UNITED NATIONS (AP) — Iraq’s foreign minister says the deadliest and most sustained wave of violence to hit the country since 2008 won’t lead to civil war.
Hoshyar Zebari said in an interview with The Associated Press that Iraqis have been close to civil war in the past “and there is no winner, so everybody is pushing the envelope to the limit, but not pushing it over the edge.”
More than 2,000 people have been killed in bombings and other violent attacks in Iraq since the start of April, raising fears the nation is returning to the widespread sectarian-charged bloodshed that pushed it to the brink of civil war in 2006 and 2007.
Zebari insisted that a decade after the U.S.-led invasion toppled Saddam Hussein in 2003, Iraq is far better off than countries emerging from the Arab spring that are struggling to find a new system of government, build institutions and write constitutions.
“Iraq is not crashing,” Zebari said. “The crisis is manageable.” He spoke to AP Thursday after addressing the U.N. Security Council.
Zebari said one reason he doesn’t think Iraq will go “over the edge” into civil war is the success of recent local elections, where Iraqis “voted conscientiously” and “there has been major, major changes.”
Next year, Iraq will hold a general election that could change parliament and the government, now led by Prime Minister Nouri al-Maliki.
“You will see the next election would be the most significant elections in the new Iraq,” Zebari said. “There will be new alliances. The old alliances have crumbled, and there could be cross-sectarian, cross-ethnic alliances.”
He also pointed to Iraq’s extremely good economic performance that has significantly raised per capita income.
Last year Iraq became the second-largest oil producer in the Organization of Petroleum Exporting Countries, and is now churning out more than 3 million barrels of crude a day. The World Bank expects Iraq’s economy to grow by 9 percent this year, compared with just over 2 percent for the overall global economy.
“The country is really enjoying an economic boom with investment, with oil companies, with diplomatic representation. What is lacks is really political stability, because as long as you have political discord and division, it would be reflected immediately on the security,” he said.
Zebari said the Syrian conflict is also having an impact on Iraq and other neighboring countries, and he urged all countries to support the fight against terrorism, which he called “an international menace.”
He said Iraq has been communicating with both sides to try to help end the two-year conflict that has killed more than 93,000 people, “but in an armed conflict preaching doesn’t help.”
Zebari blamed the paralysis in the deeply divided U.N. Security Council for turning the Syrian conflict into a type of “proxy war, an attrition war that could be dragged on for a long time.”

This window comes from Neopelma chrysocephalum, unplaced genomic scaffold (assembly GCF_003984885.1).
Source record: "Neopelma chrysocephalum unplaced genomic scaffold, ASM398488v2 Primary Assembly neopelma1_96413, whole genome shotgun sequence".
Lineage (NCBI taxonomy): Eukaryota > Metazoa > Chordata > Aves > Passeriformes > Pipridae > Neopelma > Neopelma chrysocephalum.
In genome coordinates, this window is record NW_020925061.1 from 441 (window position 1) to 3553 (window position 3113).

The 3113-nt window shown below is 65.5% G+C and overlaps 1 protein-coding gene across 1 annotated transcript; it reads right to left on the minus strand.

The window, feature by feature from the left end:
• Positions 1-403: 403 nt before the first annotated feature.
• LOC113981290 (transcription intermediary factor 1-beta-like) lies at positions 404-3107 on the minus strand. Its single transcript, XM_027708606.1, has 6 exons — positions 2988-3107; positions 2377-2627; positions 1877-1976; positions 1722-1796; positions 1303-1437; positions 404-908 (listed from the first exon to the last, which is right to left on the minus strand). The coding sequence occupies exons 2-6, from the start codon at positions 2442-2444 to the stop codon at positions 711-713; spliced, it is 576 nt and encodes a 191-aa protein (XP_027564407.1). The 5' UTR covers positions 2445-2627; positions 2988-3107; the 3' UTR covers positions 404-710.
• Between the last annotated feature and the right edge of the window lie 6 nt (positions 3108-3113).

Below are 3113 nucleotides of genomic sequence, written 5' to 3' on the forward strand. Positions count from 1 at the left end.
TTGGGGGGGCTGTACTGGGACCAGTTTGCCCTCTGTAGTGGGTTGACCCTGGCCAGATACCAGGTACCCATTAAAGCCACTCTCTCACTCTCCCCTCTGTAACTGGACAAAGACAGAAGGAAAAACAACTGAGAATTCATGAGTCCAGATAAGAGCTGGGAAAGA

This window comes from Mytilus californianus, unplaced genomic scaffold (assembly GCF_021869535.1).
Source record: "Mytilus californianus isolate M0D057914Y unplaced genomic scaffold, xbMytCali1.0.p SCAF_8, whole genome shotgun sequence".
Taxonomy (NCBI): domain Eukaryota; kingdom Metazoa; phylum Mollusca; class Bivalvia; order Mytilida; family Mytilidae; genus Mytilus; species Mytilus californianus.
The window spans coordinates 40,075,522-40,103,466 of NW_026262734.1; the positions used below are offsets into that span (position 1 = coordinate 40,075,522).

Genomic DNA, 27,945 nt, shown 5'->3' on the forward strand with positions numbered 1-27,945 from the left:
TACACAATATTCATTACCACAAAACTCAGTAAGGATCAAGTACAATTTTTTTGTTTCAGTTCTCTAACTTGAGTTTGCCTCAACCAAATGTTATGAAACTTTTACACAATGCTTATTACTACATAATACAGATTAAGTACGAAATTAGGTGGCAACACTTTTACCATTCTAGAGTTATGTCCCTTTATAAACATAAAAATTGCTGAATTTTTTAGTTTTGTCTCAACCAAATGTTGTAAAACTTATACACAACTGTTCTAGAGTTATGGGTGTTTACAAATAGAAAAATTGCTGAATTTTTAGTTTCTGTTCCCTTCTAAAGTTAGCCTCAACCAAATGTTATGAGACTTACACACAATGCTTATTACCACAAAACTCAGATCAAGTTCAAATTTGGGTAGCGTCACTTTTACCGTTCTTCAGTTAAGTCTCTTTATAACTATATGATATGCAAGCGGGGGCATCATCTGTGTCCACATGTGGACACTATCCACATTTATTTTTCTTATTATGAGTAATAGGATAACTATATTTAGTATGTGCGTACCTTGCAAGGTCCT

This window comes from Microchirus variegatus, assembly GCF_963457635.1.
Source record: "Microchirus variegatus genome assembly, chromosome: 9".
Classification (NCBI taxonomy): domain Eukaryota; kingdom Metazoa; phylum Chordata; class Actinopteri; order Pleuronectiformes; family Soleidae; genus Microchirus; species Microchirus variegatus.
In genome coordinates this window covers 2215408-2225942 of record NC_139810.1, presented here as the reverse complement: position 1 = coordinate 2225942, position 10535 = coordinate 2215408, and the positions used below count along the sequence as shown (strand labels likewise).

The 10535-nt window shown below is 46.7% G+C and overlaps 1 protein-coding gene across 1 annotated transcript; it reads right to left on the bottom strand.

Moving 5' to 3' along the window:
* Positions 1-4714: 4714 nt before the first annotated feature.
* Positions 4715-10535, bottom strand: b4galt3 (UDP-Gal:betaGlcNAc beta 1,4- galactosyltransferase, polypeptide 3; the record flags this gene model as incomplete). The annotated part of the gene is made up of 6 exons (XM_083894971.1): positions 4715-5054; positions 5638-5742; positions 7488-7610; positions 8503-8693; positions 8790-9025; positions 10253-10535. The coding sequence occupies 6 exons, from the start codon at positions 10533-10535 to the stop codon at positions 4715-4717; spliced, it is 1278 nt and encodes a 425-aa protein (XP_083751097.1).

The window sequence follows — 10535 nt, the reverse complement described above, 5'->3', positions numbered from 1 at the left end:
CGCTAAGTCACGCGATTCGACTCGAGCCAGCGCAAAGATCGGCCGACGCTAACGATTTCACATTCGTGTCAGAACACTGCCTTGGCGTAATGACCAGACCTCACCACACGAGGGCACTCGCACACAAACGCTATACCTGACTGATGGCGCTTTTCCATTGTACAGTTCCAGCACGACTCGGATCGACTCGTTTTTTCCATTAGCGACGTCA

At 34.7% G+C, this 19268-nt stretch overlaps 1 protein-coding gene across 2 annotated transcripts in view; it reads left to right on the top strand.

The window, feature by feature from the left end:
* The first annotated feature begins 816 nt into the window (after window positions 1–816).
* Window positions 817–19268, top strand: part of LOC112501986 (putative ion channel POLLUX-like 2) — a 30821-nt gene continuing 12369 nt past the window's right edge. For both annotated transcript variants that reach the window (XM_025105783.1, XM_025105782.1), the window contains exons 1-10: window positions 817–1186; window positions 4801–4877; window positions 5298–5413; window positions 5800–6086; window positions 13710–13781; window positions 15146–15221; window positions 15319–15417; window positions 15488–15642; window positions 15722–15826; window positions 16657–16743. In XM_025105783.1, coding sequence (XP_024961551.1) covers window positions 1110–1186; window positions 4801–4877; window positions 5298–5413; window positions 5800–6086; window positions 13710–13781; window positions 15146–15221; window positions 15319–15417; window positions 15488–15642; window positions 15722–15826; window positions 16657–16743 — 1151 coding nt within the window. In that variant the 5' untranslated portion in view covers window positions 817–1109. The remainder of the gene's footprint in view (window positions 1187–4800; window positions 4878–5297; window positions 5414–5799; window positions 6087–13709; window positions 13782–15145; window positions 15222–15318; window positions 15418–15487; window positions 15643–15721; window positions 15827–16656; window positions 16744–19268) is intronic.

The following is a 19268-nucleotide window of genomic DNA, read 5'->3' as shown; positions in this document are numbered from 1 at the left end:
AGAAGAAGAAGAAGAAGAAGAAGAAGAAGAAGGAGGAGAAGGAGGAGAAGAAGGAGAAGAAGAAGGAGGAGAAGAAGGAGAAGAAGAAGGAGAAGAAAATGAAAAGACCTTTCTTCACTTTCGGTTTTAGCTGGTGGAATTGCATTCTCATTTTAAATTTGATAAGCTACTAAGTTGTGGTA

He said Iraq doesn’t support any “militarization” of the Syrian conflict, pointing to its inspection of some Iranian flights bound for Syria for arms and its recent halt to all Iraqi flights headed to Damascus to keep volunteers heading to the war from taking advantage of Iraqi transport.
Iraq is also concerned that arms destined for the rebels in Syria — from the United States and elsewhere — might make their way to Iraqi militants, he said.
The Iraq-Syria border even before the conflict was “troubled” and the Americans helped build trenches to enhance border security, Zebari said. “But still they are quite open for movement of terrorist groups, or weapons,” though Iraqi forces on occasion carry out operations to prevent militant groups from operating in the country.
Zebari flew to New York from Geneva, where he was involved in talks with senior officials from the U.S., Russia and the U.N. on preparations for an international conference that aims to get the Syrian government and the opposition to agree on a transitional government that would prepare for democratic elections.
The conference has been delayed by an upsurge in fighting that has given the government the upper hand, and the opposition’s refusal to attend until it gets more arms and regains the initiative. Zebari said “it’s not easy” to organize the conference, citing differences on its purpose and problems with unifying the opposition.
The Syrian opposition should have better unified its vision and expelled extremists, he said, “but one should not blame them at the same time for all the failure.”
“What the regime is doing is absolutely unacceptable. Who would have imagined five years, six years ago, a regime to bomb its people, shell residential cities in front of the world?” he said.